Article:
Has anyone considered this?
One of the goals of single-payer health insurance is to put the health insurance companies out of business. Another is to reduce the paperwork load at doctor's offices, clinics, hospitals and for other health care providers.
In fact, without accomplishing those two goals, it's unlikely that single-payer health insurance will show a savings, as another goal (perhaps not stated explicitly) is to increase the utilization of health care services, and that represents a big increase in costs. The offset that leads to a net savings is largely the elimination of health insurance companies and the clerical personnel health care providers employ to deal with insurance.
According the the EPI, health insurers employ more than 444,000 workers. According to the BLS, health care providers employ more than 2.4 million workers in "Office and administrative support occupations" (bottom of Table 2, middle of the page). It seems fair to assume that at least 1/4 of those - about 600,000 workers - are needed to deal with insurance red tape. That's probably an underestimate.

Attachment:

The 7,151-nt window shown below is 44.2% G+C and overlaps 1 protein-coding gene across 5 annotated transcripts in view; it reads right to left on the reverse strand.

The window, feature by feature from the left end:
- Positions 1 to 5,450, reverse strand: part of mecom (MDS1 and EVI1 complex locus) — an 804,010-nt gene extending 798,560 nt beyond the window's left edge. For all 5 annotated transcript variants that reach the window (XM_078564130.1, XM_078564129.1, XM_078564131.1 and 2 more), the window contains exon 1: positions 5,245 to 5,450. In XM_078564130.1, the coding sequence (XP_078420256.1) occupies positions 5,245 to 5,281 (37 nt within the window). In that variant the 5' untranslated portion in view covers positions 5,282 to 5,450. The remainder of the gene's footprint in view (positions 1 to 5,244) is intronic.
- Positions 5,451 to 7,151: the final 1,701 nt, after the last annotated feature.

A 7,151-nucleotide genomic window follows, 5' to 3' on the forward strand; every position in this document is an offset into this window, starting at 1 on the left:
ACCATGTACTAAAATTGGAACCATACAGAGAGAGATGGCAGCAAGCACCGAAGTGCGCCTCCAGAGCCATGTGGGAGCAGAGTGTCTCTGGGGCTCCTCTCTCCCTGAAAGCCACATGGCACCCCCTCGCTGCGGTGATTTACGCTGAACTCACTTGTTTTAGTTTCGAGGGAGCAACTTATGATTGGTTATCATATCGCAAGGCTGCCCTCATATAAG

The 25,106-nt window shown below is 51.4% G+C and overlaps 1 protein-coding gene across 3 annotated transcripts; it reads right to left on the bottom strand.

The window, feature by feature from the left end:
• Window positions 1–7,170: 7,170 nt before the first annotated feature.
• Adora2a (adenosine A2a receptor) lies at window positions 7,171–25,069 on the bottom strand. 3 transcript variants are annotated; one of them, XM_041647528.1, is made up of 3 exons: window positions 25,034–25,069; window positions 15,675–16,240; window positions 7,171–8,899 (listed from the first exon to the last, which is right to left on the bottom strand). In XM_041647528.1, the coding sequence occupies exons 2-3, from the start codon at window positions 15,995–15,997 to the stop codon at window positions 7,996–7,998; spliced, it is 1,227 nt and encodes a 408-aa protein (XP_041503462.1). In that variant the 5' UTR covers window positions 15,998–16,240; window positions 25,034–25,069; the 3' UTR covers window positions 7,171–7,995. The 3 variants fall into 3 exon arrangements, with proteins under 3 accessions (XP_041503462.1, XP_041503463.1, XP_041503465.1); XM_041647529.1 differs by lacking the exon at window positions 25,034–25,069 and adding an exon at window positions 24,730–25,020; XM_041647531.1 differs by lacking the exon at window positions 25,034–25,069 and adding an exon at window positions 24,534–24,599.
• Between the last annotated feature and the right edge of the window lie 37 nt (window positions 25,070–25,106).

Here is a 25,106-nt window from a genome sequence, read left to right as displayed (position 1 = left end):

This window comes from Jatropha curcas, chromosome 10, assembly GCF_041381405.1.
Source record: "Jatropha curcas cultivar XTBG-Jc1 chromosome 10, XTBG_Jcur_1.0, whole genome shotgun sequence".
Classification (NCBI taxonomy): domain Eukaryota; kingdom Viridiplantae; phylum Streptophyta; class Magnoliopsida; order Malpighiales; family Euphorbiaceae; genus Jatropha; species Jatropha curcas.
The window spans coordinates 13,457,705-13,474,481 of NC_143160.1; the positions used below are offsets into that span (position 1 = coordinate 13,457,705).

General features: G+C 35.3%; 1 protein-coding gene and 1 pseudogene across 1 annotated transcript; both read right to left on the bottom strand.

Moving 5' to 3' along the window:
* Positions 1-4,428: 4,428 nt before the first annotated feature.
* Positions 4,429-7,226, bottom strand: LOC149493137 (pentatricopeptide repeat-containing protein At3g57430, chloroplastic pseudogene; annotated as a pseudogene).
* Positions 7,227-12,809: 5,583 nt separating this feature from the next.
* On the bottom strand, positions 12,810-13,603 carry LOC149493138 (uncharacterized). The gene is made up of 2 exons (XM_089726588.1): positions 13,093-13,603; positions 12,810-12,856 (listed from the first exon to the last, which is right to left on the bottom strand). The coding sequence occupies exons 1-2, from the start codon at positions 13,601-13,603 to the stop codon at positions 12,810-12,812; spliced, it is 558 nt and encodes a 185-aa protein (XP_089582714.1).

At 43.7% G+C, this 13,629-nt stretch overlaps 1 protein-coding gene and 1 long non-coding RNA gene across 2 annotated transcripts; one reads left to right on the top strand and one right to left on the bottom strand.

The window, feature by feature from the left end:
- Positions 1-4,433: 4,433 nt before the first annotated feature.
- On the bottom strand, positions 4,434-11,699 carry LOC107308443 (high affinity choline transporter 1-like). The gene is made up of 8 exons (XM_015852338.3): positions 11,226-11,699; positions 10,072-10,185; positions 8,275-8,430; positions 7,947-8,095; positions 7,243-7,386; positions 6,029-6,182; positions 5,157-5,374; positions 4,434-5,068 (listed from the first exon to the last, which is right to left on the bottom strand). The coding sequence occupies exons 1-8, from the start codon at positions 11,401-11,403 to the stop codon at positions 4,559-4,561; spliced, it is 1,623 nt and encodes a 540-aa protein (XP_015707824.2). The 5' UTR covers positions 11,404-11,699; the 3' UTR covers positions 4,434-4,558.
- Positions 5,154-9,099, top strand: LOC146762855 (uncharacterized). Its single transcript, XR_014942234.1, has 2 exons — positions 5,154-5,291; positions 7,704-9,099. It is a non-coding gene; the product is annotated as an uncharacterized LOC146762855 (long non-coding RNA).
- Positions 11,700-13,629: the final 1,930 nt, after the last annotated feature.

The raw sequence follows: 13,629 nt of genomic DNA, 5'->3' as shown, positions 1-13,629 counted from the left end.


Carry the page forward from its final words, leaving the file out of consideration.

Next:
So it would seem single-payer means that over 1 million people will lose their jobs. The incoming adminstration hopes to create 3 million jobs over the next 2 years (not allowing for the loss of 1 million health insurance related jobs), so the loss of an additional million jobs is significant. What happens to the 1 million who lose their health insurance related jobs?
I'd be surprised to find anyone here hateful enough to just say "Who cares?" or "They deserve it!". While I think it's likely that single-payer will overall create more jobs (for example, by lifting the health insurance burden from employers), I think it's unlikely that any of those losing their jobs as the health insurers disappear are going to become future auto workers, or find work in the areas targetted by the proposed stimulus package - infrastructure, education and health care. They simply lack, for the most part, the necessary skills as well as not necessarily being in a location where the new job creation will occur.
To achieve the savings single-payer advocates envision, it's actually necessary to eliminate those 1 million+ paychecks.
So again, what in the single-payer plan provides for the needs of the over 1 million people who will lose their jobs, and the effects those job losses will have on the economy?